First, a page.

KAYSVILLE -- Large plumes of smoke brought numerous onlookers to the west side of Kaysville.
Lightning struck around 2 p.m. Tuesday in the middle of the Great Salt Lake Shorelands Preserve, igniting a fire that was burning about 10 acres of phragmites.
Kaysville fire crews were unable to get to the area because of the marsh, so they were letting the fire burn itself out, said Jason Curry, with the Utah Division of Forestry, Fire and State Lands.
"Winds were a concern," Curry said. "It could change the direction of the fire."
The winds were changing direction every few minutes throughout the afternoon and evening, keeping fire crews guessing on what would happen.
Curry said fire crews at one time believed the fire may have been burning itself out, but the winds shifted, pushing the fire to the east. The nearest homes are at least a mile away from the fire.
Crews spent time watching the blaze while a helicopter from the Bureau of Land Management was on the scene, dropping buckets of water when needed.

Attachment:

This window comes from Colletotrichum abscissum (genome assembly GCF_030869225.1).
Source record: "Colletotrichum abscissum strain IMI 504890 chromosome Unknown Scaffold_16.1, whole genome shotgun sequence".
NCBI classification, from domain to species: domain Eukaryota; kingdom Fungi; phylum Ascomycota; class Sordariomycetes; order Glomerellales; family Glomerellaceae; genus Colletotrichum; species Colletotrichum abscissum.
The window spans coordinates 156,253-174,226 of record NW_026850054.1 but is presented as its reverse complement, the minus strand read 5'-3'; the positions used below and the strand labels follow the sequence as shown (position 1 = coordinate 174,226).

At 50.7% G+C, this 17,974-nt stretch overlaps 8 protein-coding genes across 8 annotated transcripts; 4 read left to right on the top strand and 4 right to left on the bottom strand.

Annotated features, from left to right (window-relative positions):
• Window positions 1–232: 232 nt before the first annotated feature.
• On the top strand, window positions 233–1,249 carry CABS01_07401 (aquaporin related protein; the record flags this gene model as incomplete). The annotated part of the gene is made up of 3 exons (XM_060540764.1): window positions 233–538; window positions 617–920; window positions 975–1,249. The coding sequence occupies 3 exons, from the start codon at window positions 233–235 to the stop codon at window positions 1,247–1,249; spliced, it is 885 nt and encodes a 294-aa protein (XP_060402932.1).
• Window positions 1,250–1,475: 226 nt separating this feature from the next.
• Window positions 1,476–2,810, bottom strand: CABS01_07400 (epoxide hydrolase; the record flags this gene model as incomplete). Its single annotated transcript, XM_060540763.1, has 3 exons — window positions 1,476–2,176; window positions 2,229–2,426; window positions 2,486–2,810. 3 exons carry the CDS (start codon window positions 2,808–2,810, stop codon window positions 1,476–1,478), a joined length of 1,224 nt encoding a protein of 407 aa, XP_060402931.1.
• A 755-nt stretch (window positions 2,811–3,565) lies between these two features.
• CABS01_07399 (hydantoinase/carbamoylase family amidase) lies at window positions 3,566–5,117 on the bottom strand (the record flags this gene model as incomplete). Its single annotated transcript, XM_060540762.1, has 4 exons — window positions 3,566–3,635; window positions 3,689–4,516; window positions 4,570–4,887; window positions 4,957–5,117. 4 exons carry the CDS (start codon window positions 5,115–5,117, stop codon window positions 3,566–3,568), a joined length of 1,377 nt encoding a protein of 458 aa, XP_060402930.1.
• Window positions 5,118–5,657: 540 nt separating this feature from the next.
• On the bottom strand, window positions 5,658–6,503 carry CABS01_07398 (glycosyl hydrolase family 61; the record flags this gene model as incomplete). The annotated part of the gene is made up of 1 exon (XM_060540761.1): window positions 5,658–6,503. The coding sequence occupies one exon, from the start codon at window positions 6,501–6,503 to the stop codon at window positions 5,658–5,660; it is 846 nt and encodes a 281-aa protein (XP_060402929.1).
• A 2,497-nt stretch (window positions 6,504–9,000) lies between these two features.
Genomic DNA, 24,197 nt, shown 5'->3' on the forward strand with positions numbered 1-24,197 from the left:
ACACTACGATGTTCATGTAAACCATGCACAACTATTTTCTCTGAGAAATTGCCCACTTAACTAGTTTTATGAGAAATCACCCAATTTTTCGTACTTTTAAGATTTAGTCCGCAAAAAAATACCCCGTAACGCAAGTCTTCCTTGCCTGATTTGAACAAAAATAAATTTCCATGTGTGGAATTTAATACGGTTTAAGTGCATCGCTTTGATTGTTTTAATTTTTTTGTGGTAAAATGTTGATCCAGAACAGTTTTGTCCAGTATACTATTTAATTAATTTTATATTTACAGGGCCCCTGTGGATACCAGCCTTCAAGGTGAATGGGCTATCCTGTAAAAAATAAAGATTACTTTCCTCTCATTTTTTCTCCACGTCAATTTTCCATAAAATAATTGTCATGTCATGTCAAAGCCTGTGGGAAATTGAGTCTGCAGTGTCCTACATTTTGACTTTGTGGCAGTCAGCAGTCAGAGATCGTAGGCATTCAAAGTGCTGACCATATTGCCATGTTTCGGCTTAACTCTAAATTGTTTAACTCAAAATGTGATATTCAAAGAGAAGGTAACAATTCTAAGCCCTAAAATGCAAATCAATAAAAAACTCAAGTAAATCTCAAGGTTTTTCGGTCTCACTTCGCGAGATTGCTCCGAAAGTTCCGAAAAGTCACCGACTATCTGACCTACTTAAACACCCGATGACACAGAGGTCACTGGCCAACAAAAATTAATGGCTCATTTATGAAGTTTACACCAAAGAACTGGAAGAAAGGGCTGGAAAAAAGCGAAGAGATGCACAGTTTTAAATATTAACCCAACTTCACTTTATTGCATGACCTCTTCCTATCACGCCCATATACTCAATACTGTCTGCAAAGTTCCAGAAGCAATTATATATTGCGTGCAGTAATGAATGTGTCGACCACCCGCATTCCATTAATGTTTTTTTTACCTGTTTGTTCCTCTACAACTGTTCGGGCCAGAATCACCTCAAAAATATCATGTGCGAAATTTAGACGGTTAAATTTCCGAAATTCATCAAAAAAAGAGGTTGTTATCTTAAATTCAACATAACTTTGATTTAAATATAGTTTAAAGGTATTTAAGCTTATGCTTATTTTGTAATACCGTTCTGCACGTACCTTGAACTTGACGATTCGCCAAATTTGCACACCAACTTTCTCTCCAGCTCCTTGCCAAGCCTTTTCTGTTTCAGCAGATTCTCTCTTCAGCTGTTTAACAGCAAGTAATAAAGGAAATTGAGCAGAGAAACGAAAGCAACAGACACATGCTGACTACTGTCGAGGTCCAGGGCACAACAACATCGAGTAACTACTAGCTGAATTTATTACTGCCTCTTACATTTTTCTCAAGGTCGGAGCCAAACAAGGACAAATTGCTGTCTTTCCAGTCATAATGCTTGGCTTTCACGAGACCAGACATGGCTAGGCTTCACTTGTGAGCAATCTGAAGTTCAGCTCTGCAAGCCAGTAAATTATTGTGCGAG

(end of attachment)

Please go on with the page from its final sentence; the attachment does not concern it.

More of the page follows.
Curry said crews would monitor the fire overnight and into today, and as the day goes on they will assess things and see what they need to do.
"The biggest concern is to make sure it doesn't get into a situation where it's threatening homes," Curry said.
Another thunderstorm in the area could cause more problems, Curry said.
Fire crews from surrounding areas were called to the scene on standby.
Layton Fire Chief Kevin Ward saw the fire and drove to the area because it seemed close to the Layton/Kaysville border.
Ward said it was a "red flag" day Tuesday, which means no fires were allowed because of high temperatures, low humidity and erratic winds.
Reporter Jasen Asay contributed to this story.